Anyhow, digressing...I agree with BV and Moderan, publishers are not trying to steal your thoughts. Aliens may be, the government may be, but publishers couldn't care less. They're just looking for fresh products to stock the shelves.

  5. #15
    Quote Originally Posted by Ralph Rotten View Post
    For twenty bucks and the cost of shipping, you can file your manuscript at the USCopyright office. That's pretty ironclad for copyright.
    I used to do this then realized it was a waste of twenty bucks.
    I can actually use my Dropbox account to prove copyright; because it has version backups that stretch back to file creation. I can show you what a manuscript looked like a year ago.

    Anyhow, digressing...I agree with BV and Moderan, publishers are not trying to steal your thoughts. Aliens may be, the government may be, but publishers couldn't care less. They're just looking for fresh products to stock the shelves.
    It must be at least six or seven years since you last purchased a copyright.

    I say if it buys peace of mind, it's worth it.

  6. #16
    Quote Originally Posted by Pelwrath View Post
    Thank you all for your replies. I'm less worried about agents now but My first experience with beta's(non-good friend/family) is still in my mind. Let two beta my story and haven't heard boo in over a year. That's where the story being stolen came from.
    Yeah. I had a couple bad beta reader experiences. But... ya gotta keep tryin', or else you might as well quit writing.

    Once you find a good beta reader, or two, keep them happy to keep reading and giving feedback. They're golden.

  7. #17
    The thing about a US copyright is you can't take someone to court over intellectual property theft without an official copyright. You can apply for one when (if) you actually need it, but you might have to pay extra to have the copyright process (which can take up to six months) rushed. The info on whether the court case can be heard before the process is complete is confusing. Some say yes, while others say no. All agree, however, that the copyright filing must be done before the court case filing.

  8. #18
    Again, thankyou all. I’m on the paranoid side when all I should be is just cautious.
    "Illegitimi non carborundum " Vinegar' Joe Stilwell

    "Faith is taking the first step, even when you don't see the whole staircase." Martin Luther King Jr.

    What you learn in life is important, those you help learn, are more important.

    "They can because they think they can."
    ​Virgil

    "Wise men speak because they have something to say; Fools will speak to say something." Plato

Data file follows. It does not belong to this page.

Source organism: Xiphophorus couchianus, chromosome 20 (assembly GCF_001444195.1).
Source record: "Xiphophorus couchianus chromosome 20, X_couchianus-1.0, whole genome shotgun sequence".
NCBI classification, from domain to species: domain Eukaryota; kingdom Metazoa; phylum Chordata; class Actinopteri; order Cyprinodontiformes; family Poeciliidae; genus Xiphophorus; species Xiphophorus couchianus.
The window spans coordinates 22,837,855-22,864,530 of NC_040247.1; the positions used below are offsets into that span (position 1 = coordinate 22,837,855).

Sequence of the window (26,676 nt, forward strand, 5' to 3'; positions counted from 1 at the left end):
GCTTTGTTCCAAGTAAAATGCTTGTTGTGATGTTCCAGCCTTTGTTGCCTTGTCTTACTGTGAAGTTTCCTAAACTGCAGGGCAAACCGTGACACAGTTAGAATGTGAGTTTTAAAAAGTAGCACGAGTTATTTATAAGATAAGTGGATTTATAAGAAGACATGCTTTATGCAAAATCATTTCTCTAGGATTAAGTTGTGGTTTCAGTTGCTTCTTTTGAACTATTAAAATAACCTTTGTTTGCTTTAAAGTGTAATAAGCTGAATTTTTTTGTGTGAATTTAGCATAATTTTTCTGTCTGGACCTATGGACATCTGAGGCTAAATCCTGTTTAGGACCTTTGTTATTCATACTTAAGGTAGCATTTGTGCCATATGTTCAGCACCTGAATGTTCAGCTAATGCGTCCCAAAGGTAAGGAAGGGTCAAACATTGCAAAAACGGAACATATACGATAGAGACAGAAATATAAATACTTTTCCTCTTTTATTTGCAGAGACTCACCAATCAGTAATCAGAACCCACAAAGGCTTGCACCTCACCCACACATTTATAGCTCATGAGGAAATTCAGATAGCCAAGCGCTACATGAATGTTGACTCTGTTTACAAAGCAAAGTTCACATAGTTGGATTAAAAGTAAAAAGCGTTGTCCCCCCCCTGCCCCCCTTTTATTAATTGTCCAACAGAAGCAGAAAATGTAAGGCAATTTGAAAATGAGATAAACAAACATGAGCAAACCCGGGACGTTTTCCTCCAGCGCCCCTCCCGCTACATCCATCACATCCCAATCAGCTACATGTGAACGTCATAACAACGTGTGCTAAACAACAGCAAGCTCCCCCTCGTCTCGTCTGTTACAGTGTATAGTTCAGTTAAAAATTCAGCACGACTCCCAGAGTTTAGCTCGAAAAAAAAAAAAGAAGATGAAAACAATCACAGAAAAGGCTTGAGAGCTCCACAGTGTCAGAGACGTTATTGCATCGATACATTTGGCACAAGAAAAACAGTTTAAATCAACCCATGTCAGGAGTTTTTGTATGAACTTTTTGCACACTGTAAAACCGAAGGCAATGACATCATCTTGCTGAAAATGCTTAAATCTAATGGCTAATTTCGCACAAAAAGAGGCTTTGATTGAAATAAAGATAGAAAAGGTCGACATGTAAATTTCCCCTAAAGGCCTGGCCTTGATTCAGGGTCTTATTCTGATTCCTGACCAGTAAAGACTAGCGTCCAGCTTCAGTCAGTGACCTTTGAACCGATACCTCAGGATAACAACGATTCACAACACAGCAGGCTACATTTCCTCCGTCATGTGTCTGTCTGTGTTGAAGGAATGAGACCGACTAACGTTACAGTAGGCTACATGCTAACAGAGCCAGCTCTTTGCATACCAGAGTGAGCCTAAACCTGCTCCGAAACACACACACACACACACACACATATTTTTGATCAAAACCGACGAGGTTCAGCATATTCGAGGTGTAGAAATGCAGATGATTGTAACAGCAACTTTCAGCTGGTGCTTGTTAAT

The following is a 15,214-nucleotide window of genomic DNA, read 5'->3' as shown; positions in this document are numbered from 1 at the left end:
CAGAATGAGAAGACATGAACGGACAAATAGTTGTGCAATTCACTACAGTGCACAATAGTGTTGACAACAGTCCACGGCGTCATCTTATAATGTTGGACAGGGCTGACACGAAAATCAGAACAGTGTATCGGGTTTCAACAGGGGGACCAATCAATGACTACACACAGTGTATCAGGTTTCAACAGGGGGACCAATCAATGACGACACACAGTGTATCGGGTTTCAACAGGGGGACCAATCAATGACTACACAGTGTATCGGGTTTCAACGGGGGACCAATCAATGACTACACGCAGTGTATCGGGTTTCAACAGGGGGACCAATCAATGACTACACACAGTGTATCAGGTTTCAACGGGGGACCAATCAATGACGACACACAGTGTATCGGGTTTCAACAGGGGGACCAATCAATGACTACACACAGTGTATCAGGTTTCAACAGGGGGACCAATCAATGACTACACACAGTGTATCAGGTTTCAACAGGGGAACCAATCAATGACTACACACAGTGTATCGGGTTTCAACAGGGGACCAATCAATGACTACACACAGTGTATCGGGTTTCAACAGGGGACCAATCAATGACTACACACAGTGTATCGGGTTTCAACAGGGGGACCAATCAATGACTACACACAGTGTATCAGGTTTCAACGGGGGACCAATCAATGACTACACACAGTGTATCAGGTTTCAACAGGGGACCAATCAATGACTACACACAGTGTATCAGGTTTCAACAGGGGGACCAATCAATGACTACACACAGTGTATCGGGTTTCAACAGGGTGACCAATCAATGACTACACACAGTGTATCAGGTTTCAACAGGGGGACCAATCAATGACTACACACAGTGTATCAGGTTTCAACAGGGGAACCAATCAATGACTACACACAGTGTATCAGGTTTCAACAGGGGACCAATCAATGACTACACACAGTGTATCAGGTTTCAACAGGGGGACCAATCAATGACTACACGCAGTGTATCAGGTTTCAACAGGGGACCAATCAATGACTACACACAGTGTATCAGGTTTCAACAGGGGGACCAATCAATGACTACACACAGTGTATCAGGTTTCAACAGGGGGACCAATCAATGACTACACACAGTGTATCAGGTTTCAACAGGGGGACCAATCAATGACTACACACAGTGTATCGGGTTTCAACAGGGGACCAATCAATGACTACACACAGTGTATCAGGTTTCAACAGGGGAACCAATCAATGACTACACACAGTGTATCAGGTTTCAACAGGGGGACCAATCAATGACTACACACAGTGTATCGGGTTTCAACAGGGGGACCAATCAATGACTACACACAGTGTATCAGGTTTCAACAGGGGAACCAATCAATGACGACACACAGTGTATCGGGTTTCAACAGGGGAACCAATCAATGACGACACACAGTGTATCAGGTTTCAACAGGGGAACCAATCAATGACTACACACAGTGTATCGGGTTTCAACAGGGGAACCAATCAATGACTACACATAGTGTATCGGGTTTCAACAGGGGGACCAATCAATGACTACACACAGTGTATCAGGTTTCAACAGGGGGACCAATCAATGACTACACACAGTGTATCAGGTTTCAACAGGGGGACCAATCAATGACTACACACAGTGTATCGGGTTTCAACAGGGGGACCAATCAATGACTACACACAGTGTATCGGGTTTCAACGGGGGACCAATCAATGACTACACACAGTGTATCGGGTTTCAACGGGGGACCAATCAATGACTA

"The only difference between reality and fiction is that fiction needs to be credible."
    ​ Mark Twain

    "To those of you who received honors, awards and distinctions, I say well done. And to the C students, I say you, too, can be president of the United States." George W. Bush



  9. #19
    Just to complete the copyright info for anyone interested, a few more points.

    A copyright in the US a couple years ago cost $35 for a one author and one manuscript work, and $55 for joint writing and possibly a series (but I could be wrong about the series). If you pay with a credit card, there's a small fee, because the credit card transaction is handled by an external company, and not the US Copyright office.

    There's no need to print and mail the manuscript any more. In fact, that will cause a delay, if I recall correctly, in obtaining the copyright. It's electronic file transmission, these days, that's preferred.

  10. #20
    Just for clarification - in any country that's a signatory to the Berne Convention (which most countries are) copyright exists as soon as the work is written down. The US has a bit of a weird system which acknowledges that authors have copyright without registration but nevertheless requires registration before the courts will do much to actually enforce the copyright.

    In other countries, there's no need for registration.

    But in just about every country, if you want the court to enforce your copyright you're going to need tens of thousands of dollars for legal fees, and the person/entity you're suing may or may not be financially viable enough to actually pay your court costs even if you win. For most of authors, registering copyright is a step in a direction it makes no financial sense to travel...